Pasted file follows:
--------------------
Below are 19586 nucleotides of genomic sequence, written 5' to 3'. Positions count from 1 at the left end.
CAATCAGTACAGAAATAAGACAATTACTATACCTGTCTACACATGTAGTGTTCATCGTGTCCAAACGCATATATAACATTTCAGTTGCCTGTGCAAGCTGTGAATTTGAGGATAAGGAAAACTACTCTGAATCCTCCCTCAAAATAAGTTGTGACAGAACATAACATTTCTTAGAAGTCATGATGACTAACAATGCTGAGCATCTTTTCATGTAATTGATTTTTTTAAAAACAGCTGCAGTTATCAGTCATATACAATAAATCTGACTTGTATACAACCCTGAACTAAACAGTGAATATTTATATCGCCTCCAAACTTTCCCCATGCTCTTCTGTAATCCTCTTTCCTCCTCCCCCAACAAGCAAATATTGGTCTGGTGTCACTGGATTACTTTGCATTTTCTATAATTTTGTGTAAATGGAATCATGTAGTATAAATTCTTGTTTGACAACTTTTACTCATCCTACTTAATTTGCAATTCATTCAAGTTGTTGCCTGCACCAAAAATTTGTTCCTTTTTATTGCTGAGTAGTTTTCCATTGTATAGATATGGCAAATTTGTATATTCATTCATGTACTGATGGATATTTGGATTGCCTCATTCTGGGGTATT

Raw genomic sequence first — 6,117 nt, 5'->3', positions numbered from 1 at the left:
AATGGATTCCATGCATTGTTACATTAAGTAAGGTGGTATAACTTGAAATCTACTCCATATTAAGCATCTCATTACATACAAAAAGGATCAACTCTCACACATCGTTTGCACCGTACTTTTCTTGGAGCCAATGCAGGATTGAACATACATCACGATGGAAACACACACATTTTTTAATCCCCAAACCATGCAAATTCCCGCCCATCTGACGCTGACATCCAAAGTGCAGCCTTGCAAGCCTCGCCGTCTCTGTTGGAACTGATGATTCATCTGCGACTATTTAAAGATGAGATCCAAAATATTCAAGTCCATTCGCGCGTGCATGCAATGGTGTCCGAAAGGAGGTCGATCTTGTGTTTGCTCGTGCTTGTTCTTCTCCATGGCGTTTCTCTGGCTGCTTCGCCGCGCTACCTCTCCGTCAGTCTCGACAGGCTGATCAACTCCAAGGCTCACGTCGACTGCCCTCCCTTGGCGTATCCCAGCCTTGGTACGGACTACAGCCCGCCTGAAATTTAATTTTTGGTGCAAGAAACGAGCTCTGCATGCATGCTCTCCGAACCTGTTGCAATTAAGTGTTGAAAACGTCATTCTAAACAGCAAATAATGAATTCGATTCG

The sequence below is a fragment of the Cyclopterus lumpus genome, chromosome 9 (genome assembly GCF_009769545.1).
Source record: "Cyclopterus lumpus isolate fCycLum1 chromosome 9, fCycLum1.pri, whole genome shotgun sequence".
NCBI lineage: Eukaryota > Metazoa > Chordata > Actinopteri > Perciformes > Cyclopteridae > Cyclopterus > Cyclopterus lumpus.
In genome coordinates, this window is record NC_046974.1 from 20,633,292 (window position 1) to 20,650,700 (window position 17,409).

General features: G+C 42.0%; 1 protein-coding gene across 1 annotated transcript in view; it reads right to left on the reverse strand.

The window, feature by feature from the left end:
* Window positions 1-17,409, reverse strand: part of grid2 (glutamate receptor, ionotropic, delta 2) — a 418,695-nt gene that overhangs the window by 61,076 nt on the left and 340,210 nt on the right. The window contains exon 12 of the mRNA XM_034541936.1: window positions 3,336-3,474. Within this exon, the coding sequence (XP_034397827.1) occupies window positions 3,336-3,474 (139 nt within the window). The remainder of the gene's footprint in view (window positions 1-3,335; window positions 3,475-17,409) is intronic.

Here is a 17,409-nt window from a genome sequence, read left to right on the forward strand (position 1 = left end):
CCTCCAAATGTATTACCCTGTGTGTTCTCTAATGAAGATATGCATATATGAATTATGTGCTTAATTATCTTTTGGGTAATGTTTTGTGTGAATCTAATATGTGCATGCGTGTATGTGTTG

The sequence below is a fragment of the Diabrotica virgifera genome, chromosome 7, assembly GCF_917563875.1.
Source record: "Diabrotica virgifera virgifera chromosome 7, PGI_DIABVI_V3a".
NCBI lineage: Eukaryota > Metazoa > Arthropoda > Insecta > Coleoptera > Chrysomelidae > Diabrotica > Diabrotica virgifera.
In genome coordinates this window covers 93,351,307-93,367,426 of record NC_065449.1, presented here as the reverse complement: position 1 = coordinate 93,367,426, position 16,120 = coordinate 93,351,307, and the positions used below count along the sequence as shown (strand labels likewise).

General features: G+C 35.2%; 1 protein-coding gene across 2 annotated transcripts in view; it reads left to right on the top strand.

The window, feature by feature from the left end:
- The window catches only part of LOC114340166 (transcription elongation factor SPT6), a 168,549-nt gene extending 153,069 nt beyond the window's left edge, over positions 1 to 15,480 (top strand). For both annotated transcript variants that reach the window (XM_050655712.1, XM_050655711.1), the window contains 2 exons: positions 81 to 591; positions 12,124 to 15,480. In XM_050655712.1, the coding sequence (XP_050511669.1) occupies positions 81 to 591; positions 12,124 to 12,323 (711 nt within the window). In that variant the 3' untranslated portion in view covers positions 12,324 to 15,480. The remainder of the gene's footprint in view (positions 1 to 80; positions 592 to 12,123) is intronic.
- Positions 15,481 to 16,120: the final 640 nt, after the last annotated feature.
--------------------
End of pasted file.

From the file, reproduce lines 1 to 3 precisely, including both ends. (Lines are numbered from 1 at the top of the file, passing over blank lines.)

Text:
Below are 19586 nucleotides of genomic sequence, written 5' to 3'. Positions count from 1 at the left end.
CAATCAGTACAGAAATAAGACAATTACTATACCTGTCTACACATGTAGTGTTCATCGTGTCCAAACGCATATATAACATTTCAGTTGCCTGTGCAAGCTGTGAATTTGAGGATAAGGAAAACTACTCTGAATCCTCCCTCAAAATAAGTTGTGACAGAACATAACATTTCTTAGAAGTCATGATGACTAACAATGCTGAGCATCTTTTCATGTAATTGATTTTTTTAAAAACAGCTGCAGTTATCAGTCATATACAATAAATCTGACTTGTATACAACCCTGAACTAAACAGTGAATATTTATATCGCCTCCAAACTTTCCCCATGCTCTTCTGTAATCCTCTTTCCTCCTCCCCCAACAAGCAAATATTGGTCTGGTGTCACTGGATTACTTTGCATTTTCTATAATTTTGTGTAAATGGAATCATGTAGTATAAATTCTTGTTTGACAACTTTTACTCATCCTACTTAATTTGCAATTCATTCAAGTTGTTGCCTGCACCAAAAATTTGTTCCTTTTTATTGCTGAGTAGTTTTCCATTGTATAGATATGGCAAATTTGTATATTCATTCATGTACTGATGGATATTTGGATTGCCTCATTCTGGGGTATT

Raw genomic sequence first — 6,117 nt, 5'->3', positions numbered from 1 at the left: